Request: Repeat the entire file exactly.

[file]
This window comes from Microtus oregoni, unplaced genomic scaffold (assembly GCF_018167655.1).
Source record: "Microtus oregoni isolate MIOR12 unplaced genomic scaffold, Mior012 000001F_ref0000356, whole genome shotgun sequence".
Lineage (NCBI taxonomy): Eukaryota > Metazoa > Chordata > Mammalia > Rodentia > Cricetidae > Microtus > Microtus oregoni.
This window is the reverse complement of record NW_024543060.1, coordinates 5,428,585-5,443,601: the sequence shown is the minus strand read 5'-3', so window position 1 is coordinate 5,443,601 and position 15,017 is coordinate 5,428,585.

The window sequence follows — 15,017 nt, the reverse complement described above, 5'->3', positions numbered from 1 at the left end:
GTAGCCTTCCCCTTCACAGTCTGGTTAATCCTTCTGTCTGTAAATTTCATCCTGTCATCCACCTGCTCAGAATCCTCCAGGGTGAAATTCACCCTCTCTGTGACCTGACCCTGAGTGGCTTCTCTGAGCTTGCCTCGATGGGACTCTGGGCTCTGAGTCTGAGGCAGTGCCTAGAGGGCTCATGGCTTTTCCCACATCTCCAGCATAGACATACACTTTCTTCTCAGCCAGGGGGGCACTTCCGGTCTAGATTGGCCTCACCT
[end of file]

This window comes from Microtus oregoni, unplaced genomic scaffold (assembly GCF_018167655.1).
Source record: "Microtus oregoni isolate MIOR12 unplaced genomic scaffold, Mior012 000001F_ref0000356, whole genome shotgun sequence".
Lineage (NCBI taxonomy): Eukaryota > Metazoa > Chordata > Mammalia > Rodentia > Cricetidae > Microtus > Microtus oregoni.
This window is the reverse complement of record NW_024543060.1, coordinates 5,428,585-5,443,601: the sequence shown is the minus strand read 5'-3', so window position 1 is coordinate 5,443,601 and position 15,017 is coordinate 5,428,585.

The window sequence follows — 15,017 nt, the reverse complement described above, 5'->3', positions numbered from 1 at the left end:
GTAGCCTTCCCCTTCACAGTCTGGTTAATCCTTCTGTCTGTAAATTTCATCCTGTCATCCACCTGCTCAGAATCCTCCAGGGTGAAATTCACCCTCTCTGTGACCTGACCCTGAGTGGCTTCTCTGAGCTTGCCTCGATGGGACTCTGGGCTCTGAGTCTGAGGCAGTGCCTAGAGGGCTCATGGCTTTTCCCACATCTCCAGCATAGACATACACTTTCTTCTCAGCCAGGGGGGCACTTCCGGTCTAGATTGGCCTCACCT